Feminist Fight Club, for grad students?

We had high hopes that this self-proclaimed feminist manifesto would have some nuggets of wisdom for graduate students. Although we found the book useful in a few ways (see below), we turned the last page feeling more irritated rather than liberated. Bennett writes realistically about some the issues facing women in the workplace — ranging from not receiving credit for your own ideas to manterrupting, and offers some viable solutions on how to deal. However, Bennett’s Feminist Fight Club has a double standard issue. Women need to be nice, but not that nice. Women shouldn’t give a damn, yet need to be likable in order to succeed. For instance, Bennett asserts that in order for women to avoid being labelled as “bitchy, bossy, too ambitious,” they need to combine “communal behaviors like friendliness, humor, empathy, or kindness with aggression or ambition” (p. 114).  Yet, at the same time, Bennett tells women to “Cut words like “nice’ from your vocabulary– along with other nurturing words…” (p.116) and provides the Broad City approach as a viable response when asked to smile:“Places a middle finger at each corner of the mouth. Curls upward” (p. 130).

Although some would argue that the book’s plethora of contradictions represent the reality of being a woman in the workplace, we expected a feminist manifesto to rise above these double standards rather than perpetuate them. If you’d like to read The Feminist Fight Club yourself, go ahead. If you’d like the tips, but are worried you’ll experience the same visceral reaction we did (or would like to read the book, but find yourself with an insurmountable mountain of papers to grade and three contradictory journal reviews to sort through), fear not: below is the list of tips we found most useful when circumventing sexism in grad school — with caveats.

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Be self-sufficient

“Time to open a fuck-off fund” is a cute way of presenting the importance of being financially independent. Having your own money means you’re not beholden to the whims of a partner or employer (even if that employer is a university). This is good advice for everyone…. Also pretty darn impossible to accomplish as a graduate student on a $17K/year stipend, so good luck with that. Find some more roommates.

Own your ideas

Bennett suggests the “reMYnd” approach when someone tries to take credit for your idea, using phrases like, “I’m glad you’re in agreement with me,” when a colleague repeats what you’ve said as though you never said it. Of course, there’s an additional level of power dynamics if you’re in this position with your advisor, who holds your future in his hands like a small bird.

Mansplaining? How about “manterrupting”?

Can’t get a word in edgewise in that one seminar? Bennett recommends playing “verbal chicken,” where you keep talking when a male classmate starts talking over you. Also, physically lean in to the table, and make it clear that you’re trying to speak. Bonus tip: when he interrupts your female classmate, stand up for her and make space for her to make her point. Say, “Wait, can you let her finish?” or invite her to speak when she’s clearly been talked over, with “Nell, what is your opinion?”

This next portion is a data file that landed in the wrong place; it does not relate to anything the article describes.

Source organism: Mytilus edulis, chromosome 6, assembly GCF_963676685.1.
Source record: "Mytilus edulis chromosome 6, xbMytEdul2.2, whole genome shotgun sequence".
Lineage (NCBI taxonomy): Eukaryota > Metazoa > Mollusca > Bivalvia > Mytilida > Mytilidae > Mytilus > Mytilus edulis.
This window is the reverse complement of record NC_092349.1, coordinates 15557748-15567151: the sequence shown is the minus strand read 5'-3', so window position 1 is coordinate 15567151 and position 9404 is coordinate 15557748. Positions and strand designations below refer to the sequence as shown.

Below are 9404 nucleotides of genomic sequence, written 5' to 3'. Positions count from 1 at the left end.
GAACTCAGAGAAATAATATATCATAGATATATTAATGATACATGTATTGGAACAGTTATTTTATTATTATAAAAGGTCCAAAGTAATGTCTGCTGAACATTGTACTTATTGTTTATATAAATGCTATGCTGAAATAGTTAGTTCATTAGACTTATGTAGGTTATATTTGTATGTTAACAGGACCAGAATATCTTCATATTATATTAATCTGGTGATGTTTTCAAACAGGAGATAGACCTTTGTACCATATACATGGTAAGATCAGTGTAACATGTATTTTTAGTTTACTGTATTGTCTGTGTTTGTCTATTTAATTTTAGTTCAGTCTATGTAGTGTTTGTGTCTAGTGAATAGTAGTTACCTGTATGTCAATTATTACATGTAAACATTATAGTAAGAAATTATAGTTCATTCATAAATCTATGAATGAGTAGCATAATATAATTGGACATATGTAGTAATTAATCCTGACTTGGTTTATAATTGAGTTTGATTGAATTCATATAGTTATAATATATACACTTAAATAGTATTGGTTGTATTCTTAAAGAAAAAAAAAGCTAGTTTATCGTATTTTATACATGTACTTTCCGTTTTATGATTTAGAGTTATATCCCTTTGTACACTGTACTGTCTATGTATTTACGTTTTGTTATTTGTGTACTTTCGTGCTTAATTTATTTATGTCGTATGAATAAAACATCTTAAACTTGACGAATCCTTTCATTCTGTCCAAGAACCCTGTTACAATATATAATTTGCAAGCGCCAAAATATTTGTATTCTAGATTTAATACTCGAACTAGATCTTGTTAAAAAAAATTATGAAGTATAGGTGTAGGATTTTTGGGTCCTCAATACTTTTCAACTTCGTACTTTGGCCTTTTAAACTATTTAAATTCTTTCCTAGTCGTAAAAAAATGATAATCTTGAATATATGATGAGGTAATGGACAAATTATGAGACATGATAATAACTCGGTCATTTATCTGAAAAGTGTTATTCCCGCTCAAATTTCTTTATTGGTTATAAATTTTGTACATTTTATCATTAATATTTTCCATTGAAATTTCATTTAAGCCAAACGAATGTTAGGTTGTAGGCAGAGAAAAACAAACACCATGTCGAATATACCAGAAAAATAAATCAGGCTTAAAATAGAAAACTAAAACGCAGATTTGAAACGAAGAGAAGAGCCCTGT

Don’t volunteer for work your male colleagues wouldn’t take

She describes this as the “mother-ducker” fight move. Avoid being cast as class mom, taking notes, lunch orders and planning in ways your male colleagues aren’t expected to do. (p56) At the same time, Bennett reminds us to know our rung, and grad students are expected do grunt work, so be mindful. You may find this particularly applicable to planning social events in graduate school — somehow, the social wellbeing of the entire department tends to rest on the female grad students’ shoulders.

Accept praise

You do good work. Among the many ways Bennett says women self-sabotage is through self-deprecating comments and attributing their individual work to others When you’ve accomplished something, it’s ok, even expected, for you to be proud of it. Email your first published article to your mom — and also email your school’s PR department and demand a news release.

Take charge of your own anger

You have plenty of things to be angry about — the Marxist dude in your theory class who thinks that intersectionality is unnecessary, working 40 hours in a graduate assistant job that’s supposed to be 20 hours, etc. Women – and especially Black women – often don’t get the same luxury of expressing their emotions as men to. If someone calls you out for being upset, explain your concerns. You have a right to your anger, and it shouldn’t be dismissed as emotional when you have legitimate issues to discuss.

Have a personal board of directors

Bennett describes a PBOD briefly, but having mentors in different specialties, with different strengths and backgrounds, helps in grad school and beyond. Think of all of the people you admire for one trait or another (no one has to be the total package) and seek their counsel. Also, don’t tell them they’re on your “personal board of directors” unless you think they’d enjoy that sort of thing. Know your audience — and your audience is likely faculty members who are overburdened with courses and advisees, so find board members who have time for you.

Try with confidence

Remember that women are much less likely to apply for a job when they don’t have all of the listed qualifications than men are. It’s easy to think your colleague across the table is more intelligent, skilled, or creative than you are if he presents himself that way. Keep this in mind when you ask yourself whether it’s worth applying for that fellowship or submitting that paper for review. It can’t happen if you don’t try, and he’s probably trying.

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